How Did Miss Cleo Die: Spiritual Medium, The most recent HBO Max documentary, Call Me Miss Cleo, centers on Miss Cleo, real name Youree Dell Harris.
Harris would shout, “Call me now!” as Miss Cleo on the Psychic Readers Network, giving free calls for individuals to get their fortunes told. However, Harris and the Psychic Readers Network became embroiled in controversy in the early 2000s after being charged with fraud.
In Call Me Miss Cleo, Harris was interviewed in 2016, and Debra Wilson and Raven-Symoné are two of Harris’ well-known fans. The focus of the documentary is on whether Harris knew what she was doing or whether she was being taken advantage of. Likewise, now we can see people searching for How Did Miss Cleo Die?
How Did Miss Cleo Die?
Youree Dell Harris, an American television personality, went by the stage name Miss Cleo. She was best known in the US as Miss Cleo, the face of the psychic pay-per-call company Psychic Readers Network. She appeared on television numerous times in the network’s commercials between 1997 and 2003.
Her other namesakes were Cleomili Harris and Youree Perris. On July 26, 2016, Harris passed away from colorectal cancer. She was 53 years old. She had abandoned her two kids.
In 1996, Harris established her own theatrical production company in Seattle under Ree Perris, where she also staged several original plays. Likewise, now we can see people searching for How Did Miss Cleo Die?
According to The Seattle Post-Intelligencer, Harris departed Seattle after her final work, Supper Club Cafe, in 1997, was a critical and financial failure. It quickly came to light that several of the cast members in her productions had not been paid, with the money allegedly going to cover her bone cancer treatment.
Psychic Readers Network Controversy
In the middle of the 1990s, Harris became Cleo for the Psychic Readers Network. She pretended to be a psychic for an infomercial while claiming to be a Jamaican shaman.
She gave out a pay-per-minute phone number and asked people to call it to get their fortunes read. The cards never lie was her catchphrase, and it made her famous.
In the late 1990s, Miss Cleo and the Psychic Readers Network were first accused of deceptive advertising and fraud.
Clients stated they received emails with the subject line, “You have been given the go-ahead for a Special Tarot Reading from [Miss Cleo]!
It would help if you dialed immediately. According to Slate.com, actors reading from scripts took these calls in place of psychics.
Calls that were advertised as free allegedly had fees attached. The Washington Post stated that users of Psychic Readers Network spent a total of $1 billion for the supposedly “free” calls, according to the federal government.
The state of North Carolina filed a lawsuit against Access Resource Services (doing business as Psychic Readers Network) in 1999 for fraud and false advertising. Many of the states that followed were others, including Arkansas, Florida, Illinois, Kansas, Missouri, New York, North Carolina, Oklahoma, Pennsylvania, Wisconsin, and Indiana.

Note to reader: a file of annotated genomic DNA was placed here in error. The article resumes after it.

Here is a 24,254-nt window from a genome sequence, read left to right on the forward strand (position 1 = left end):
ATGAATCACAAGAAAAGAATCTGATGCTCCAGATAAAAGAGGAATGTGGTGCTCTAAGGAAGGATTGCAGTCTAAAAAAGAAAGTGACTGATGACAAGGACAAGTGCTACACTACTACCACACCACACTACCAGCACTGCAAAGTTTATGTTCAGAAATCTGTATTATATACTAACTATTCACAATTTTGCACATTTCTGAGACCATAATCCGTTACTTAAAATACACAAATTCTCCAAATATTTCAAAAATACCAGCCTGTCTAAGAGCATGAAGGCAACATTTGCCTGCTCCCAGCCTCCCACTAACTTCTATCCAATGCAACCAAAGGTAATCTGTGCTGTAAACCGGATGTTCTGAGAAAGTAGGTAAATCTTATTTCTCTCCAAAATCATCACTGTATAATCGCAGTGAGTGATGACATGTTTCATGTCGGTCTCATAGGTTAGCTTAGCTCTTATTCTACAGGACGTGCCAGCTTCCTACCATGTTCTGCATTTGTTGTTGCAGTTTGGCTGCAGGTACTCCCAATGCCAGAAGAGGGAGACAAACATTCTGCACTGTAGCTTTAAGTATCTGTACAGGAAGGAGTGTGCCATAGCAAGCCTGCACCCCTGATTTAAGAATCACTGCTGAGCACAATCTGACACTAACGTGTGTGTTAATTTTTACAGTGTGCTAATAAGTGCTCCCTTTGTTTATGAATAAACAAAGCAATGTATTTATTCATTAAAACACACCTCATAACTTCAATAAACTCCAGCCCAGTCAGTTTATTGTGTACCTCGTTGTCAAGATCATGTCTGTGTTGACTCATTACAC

The Federal Trade Commission (FTC) charged false billing, collection, and advertising practices against the owners of Access Resource Services and Harris’ promoters, Steven Fader and Peter Stotz, in 2002.
The FTC found that although the Psychic Readers Network offered customers free readings, those customers were transferred to a 900 number and charged $4.99 a minute. The Washington Post reports an estimated 6 million callers were charged an average of $60.
Fader and Stotz settled by canceling the $500 million debt the client owed the network and paying the FDC $5 million. All uncashed checks were also returned to clients. Likewise, now we can see people searching for How Did Miss Cleo Die?
Harris wasn’t named as a defendant in the lawsuit, but it became apparent from the court battles that she wasn’t from Jamaica as she had claimed. She was revealed to have been born in Los Angeles to Native American parents.
After revealing her birth details, Harris told The Advocate: “I am who I am,” mentioning her roots in Jamaica.
In response to criticism that she wasn’t a psychic, Harris explained: “I consider myself more of a shaman, an elder who receives visions and advises the community. Both my customers and my students come from my villages.
I keep an eye on this area. Not just what will occur tomorrow but also from your time at my table. It would help if you took something away from it. In addition, I do blessings, gay and straight union weddings, and house cleansing. Likewise, now we can see people searching for How Did Miss Cleo Die?
Post Psychic Readers Network
She discussed her time working at Psychic Readers Network when she appeared as Cleomili Harris in the 2014 movie Hotline. She also had a career in advertising and voiced Auntie Pulet in the 2002 video game Grand Theft Auto: Vice City. Call Me Miss Cleo is currently showing on HBO Max. Keep yourself updated with all the latest news from our website Techyember.com and get all the recent updates.